37. Terrell GR. The maximal smoothing principle in density-estimation. J Am Stat Assoc. 1990;85:470–7.View ArticleGoogle Scholar
  38. Bowman AWAA. Applied smoothing techniques for data analysis: the kernel approach with S-Plus illustrations. Oxford; New York: Clarendon Press; Oxford University Press; 1997.Google Scholar
  39. Diggle P. A kernel-method for smoothing point process data. Appl Stat-J Roy St C. 1985;34:138–47.Google Scholar
  40. Marshall JC, Hazelton ML. Boundary kernels for adaptive density estimators on regions with irregular boundaries. J Multivariate Anal. 2010;101:949–63.View ArticleGoogle Scholar
  41. Hazelton ML, Davies TM. Inference based on kernel estimates of the relative risk function in geographical epidemiology. Biometrical J. 2009;51:98–109.View ArticleGoogle Scholar
  42. R Development Core Team: R: Language and Environment for Statistical Computing. Vienna, Austria: R Foundation for Statistical Computing; 2013.
  43. Spatial Reference [spatialreference.org/ref/epsg/etrs89-utm-zone-32n/].
  44. Baddeley A, Turner R. spatstat: An R package for analyzing spatial point patterns. J Stat Softw. 2005;12:1–42.Google Scholar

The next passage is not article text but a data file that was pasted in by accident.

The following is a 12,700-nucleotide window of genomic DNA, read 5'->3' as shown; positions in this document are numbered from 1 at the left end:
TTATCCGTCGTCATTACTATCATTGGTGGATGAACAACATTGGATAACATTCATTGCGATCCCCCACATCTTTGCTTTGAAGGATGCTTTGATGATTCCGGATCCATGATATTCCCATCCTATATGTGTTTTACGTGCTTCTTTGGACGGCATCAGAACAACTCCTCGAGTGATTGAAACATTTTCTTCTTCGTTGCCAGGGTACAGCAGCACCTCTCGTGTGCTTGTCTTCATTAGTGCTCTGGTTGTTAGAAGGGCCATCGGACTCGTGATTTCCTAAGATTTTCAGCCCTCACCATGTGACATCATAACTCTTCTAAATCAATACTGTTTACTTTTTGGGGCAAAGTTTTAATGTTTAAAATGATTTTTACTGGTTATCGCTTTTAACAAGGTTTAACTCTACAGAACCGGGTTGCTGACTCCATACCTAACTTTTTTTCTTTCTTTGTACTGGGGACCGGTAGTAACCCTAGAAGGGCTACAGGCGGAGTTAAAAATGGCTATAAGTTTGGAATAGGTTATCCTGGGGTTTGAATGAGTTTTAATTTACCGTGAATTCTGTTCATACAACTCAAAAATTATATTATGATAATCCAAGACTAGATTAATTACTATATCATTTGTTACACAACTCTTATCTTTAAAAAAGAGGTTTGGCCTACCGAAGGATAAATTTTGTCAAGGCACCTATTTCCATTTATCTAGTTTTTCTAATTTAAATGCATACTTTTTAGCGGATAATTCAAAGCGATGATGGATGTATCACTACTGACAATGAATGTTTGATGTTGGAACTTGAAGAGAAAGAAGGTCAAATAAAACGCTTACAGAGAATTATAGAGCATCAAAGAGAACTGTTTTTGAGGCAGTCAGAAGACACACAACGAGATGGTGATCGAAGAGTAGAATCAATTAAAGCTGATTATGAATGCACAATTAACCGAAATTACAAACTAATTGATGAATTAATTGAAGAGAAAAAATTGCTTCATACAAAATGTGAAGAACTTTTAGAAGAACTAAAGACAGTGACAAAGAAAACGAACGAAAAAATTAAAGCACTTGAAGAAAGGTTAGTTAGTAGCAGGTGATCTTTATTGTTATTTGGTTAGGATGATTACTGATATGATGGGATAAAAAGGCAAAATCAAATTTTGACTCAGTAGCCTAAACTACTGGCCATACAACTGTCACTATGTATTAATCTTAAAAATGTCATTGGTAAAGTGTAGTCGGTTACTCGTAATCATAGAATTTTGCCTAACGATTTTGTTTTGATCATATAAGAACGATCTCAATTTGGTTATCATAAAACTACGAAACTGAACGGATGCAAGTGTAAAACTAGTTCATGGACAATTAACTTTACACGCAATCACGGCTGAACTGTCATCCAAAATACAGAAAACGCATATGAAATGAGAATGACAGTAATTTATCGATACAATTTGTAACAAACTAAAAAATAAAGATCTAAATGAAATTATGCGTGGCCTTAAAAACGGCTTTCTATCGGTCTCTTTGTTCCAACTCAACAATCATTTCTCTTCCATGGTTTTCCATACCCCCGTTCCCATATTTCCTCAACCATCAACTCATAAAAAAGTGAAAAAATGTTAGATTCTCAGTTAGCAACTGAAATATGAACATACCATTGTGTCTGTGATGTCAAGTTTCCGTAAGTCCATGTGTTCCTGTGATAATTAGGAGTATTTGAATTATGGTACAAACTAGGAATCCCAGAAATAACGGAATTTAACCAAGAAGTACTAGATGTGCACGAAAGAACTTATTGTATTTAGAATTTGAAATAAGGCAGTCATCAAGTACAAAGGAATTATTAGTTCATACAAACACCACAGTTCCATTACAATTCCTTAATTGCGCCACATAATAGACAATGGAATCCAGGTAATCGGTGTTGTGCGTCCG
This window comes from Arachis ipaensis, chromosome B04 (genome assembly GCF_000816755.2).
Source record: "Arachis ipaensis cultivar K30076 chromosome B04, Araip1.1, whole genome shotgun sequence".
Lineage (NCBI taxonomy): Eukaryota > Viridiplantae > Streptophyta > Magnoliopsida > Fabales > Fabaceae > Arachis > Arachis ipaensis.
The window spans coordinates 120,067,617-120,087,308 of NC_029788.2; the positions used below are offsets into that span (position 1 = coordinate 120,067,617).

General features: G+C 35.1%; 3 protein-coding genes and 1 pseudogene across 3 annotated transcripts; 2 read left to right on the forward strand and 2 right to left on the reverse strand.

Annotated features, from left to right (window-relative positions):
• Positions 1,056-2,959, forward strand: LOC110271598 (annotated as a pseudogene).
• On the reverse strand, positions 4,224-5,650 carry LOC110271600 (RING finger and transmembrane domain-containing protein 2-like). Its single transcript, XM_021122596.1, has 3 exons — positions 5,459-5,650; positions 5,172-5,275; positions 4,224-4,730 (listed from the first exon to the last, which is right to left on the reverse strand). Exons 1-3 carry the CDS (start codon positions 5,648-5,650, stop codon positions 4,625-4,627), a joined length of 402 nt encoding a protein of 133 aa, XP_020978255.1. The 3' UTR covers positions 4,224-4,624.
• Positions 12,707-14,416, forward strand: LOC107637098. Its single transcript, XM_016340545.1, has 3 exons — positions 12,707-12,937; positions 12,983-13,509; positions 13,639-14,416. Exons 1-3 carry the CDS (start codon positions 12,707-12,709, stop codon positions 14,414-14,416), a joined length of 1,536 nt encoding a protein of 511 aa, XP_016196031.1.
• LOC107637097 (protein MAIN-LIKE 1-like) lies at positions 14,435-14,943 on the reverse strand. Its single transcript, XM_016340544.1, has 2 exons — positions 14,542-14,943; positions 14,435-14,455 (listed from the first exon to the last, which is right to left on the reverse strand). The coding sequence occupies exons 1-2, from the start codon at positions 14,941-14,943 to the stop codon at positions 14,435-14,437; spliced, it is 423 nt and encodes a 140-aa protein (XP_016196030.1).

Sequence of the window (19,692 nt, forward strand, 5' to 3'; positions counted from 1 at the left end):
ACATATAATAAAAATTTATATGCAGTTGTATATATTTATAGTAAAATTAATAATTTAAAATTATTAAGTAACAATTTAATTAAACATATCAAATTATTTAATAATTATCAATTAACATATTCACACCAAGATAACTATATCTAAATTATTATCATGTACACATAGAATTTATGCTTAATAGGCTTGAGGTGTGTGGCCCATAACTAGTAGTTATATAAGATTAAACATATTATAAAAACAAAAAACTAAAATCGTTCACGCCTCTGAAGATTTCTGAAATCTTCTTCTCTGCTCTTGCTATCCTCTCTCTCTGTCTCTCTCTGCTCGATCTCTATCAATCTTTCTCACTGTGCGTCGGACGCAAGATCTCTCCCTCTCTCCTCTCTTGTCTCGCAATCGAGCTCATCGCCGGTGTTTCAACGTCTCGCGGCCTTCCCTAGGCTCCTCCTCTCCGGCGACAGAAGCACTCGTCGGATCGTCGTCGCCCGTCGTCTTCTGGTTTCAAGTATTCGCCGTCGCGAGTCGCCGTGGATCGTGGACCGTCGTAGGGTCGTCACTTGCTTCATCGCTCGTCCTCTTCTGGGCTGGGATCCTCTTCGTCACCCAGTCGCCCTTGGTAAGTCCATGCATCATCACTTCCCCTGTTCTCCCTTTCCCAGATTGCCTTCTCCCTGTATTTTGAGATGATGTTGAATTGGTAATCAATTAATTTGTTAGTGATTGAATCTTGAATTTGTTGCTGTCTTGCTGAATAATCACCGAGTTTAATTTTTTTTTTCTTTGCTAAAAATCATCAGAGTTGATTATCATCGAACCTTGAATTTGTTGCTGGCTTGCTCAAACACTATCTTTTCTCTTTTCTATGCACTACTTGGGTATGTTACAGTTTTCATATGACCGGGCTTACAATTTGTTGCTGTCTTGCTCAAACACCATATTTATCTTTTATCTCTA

45. Davies TM. Jointly optimal bandwidth selection for the planar kernel-smoothed density-ratio. Spat Spatiotemporal Epidemiol. 2013;5:51–65.View ArticlePubMedGoogle Scholar
  46. Zhang Z, Carpenter TE, Chen Y, Clark AB, Lynn HS, Peng W, et al. Identifying high-risk regions for schistosomiasis in Guichi, China: a spatial analysis. Acta Trop. 2008;107:217–23.View ArticlePubMedGoogle Scholar
  47. Zhang Z, Clark AB, Bivand R, Chen Y, Carpenter TE, Peng W, et al. Nonparametric spatial analysis to detect high-risk regions for schistosomiasis in Guichi, China. Trans R Soc Trop Med Hyg. 2009;103:1045–52.View ArticlePubMedGoogle Scholar
  48. Silverman BW. Density estimation for statistics and data analysis. London: New York: Chapman and Hall; 1986.View ArticleGoogle Scholar
  49. Zhang J. Adaptive normal reference bandwidth based on quantile for kernel density estimation. J Appl Stat. 2011;38:2869–80.View ArticleGoogle Scholar
  50. Amstrup SC, McDonald TL, Durner GM. Using satellite radiotelemetry data to delineate and manage wildlife populations. Wildlife Soc B. 2004;32:661–79.View ArticleGoogle Scholar